Asia's surge to nuclear power
Asia Banks on Nuclear Power
In Asia, new nuclear power plants are on the horizon, a sign of rising electricity demand and energy economics. Seventeen new reactors are under construction and at least 19 more are planned. In sharp contrast, across the other side of the world, Austria, Denmark, Greece, Ireland, Italy and Norway have banned nuclear power. Belgium, Germany and Sweden have policies to phase it out. So what is driving these differences?
For the Republic of Korea – one of the most oil-dependent countries in the world – economics is key. Nuclear power is seen as a cheap, sustainable and clean energy source. Korean Science and Technology Minister, Dr. Young Bok Chae, told the IAEA General Conference in Vienna that his country was on the way to building eight new reactors. "Korea has 17 nuclear power plants in operation, which supply over 40% of the nation´s total electricity. Three units are under construction, and eight more units will be built by 2015," he said.
Korea's interest in nuclear energy is due to a lack of indigenous energy resources and subsequent concerns about supply diversity and security, according to Il Dong Kim, Senior Manager, Korea Hydro and Nuclear Power. "Korea has few natural energy resources. The cost of fossil fuels is high, as we import most of our oil, coal and gas. Nuclear power is an important part of our energy mix to allow us to meet peak demand now and into the future," Mr. Kim said. Including nuclear power in the energy pool can also be a useful hedge against volatile fuel prices and exchange rates.
The latest IAEA Nuclear Technology Review found that steep fossil fuel prices and high priority of energy supply were also important factors in recent decisions by China, India, and Japan to build new nuclear power plants. "Just as it was earlier in countries like France, Germany and Sweden," the report said.
In Western Europe today, it is a very different picture. There and in North America, new nuclear power plants are less of an option than in Asia for various reasons. Commenting on the future of nuclear power in his opening address to the IAEA General Conference, Dr Mohamed ElBaradei said: "For a number of years, I have been stressing that the future of nuclear power will depend on sustaining a strong safety record, improving economic competitiveness, demonstrating waste management solutions and technological developments – in short, regaining public support."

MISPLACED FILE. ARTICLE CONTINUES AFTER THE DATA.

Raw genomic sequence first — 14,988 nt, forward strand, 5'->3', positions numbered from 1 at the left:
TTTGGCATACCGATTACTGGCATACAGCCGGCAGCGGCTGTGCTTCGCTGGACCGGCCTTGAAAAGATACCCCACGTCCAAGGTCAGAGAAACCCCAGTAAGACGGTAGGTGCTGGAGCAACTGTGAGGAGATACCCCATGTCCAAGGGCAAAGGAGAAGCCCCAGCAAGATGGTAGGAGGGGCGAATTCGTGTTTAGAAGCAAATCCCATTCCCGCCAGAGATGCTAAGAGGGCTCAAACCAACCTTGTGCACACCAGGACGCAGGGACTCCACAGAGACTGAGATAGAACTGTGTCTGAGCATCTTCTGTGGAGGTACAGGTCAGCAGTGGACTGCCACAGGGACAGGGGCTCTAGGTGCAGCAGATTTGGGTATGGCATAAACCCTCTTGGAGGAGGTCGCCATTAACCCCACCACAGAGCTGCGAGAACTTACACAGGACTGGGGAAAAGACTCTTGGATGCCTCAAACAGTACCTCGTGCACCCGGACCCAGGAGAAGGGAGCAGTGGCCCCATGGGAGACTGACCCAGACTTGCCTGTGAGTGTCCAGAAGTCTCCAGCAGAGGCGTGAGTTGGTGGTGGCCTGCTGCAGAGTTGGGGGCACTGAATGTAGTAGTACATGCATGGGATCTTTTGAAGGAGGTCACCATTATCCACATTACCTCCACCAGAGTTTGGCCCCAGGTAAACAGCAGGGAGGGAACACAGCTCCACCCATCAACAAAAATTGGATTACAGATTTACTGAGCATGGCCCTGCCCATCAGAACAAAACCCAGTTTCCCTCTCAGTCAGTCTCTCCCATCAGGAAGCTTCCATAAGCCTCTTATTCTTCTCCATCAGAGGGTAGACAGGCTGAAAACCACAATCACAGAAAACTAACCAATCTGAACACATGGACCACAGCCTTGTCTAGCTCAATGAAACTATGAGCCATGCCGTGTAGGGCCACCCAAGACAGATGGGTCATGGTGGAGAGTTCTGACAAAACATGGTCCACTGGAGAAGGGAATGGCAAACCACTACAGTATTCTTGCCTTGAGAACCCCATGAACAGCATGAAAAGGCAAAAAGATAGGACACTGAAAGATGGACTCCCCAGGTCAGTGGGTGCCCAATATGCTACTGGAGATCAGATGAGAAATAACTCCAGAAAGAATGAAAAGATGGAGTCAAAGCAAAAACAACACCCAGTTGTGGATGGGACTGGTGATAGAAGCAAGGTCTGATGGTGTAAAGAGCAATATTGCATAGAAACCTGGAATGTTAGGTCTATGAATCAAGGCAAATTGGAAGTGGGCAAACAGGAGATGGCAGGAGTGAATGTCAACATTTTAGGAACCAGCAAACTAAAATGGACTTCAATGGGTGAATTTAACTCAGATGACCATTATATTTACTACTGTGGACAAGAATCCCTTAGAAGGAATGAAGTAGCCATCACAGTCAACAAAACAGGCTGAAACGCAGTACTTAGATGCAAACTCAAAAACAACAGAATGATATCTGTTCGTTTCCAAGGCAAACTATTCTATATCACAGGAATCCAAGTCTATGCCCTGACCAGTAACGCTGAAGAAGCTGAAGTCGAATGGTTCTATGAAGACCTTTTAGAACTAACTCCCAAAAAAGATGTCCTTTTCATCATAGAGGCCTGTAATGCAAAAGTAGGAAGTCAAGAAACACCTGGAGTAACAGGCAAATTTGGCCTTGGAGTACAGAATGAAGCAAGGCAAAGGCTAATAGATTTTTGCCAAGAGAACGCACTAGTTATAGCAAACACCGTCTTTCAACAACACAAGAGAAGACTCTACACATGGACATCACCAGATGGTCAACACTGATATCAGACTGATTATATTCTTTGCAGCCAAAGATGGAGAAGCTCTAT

The financial bottom line is one key factor stopping the West from constructing new reactors. Typically nuclear power plants are two to four times more expensive to build than fossil-fuelled plants. So rather than constructing new plants, the West's focus is on getting more out of existing reactors. Nuclear power plants today produce more electricity than ever before. Performance has improved by about 11% from 1990 to 2001. For many countries, improving old, rather than constructing new, power plants has become the way forward.
Trends may change. In May this year the Finish Parliament decided in principle to build a fifth Finnish nuclear power plant. It is the first decision to build a new reactor in Western Europe in 15 years. Similarly the United States Government has committed to having a new, nuclear plant operating in the USA before the end of the decade. It will be the first to be built there since the late 1970s.
There is also growing interest in "lifetime extensions" of existing nuclear power reactors. Ten United States reactors have already been granted license renewals that would increase their licensed lifetimes to 60 years, and 37 additional plants have applied for license renewal.
"Extending the operating life of existing nuclear plants is economically attractive because it requires relatively little new capital expenditure, and reduces the short term need for new generating capacity; however, it also requires particular attention to the safety of ageing equipment and systems," Dr ElBaradei said. About one-third of the worldwide installed nuclear capacity is over 20 years old.
The future of nuclear power will depend to a large extent on continually improving the economic competitiveness of new nuclear power plants in the global market, the IAEA Nuclear Technology Review concluded. Other contributing factors include: fossil fuel prices, the priority given to energy supply security, restrictions on greenhouse gas emissions, growing energy demand, regulatory uncertainties and innovations and the political will to move ahead on waste disposal.-- Kirstie Hansen, Division of Public Information.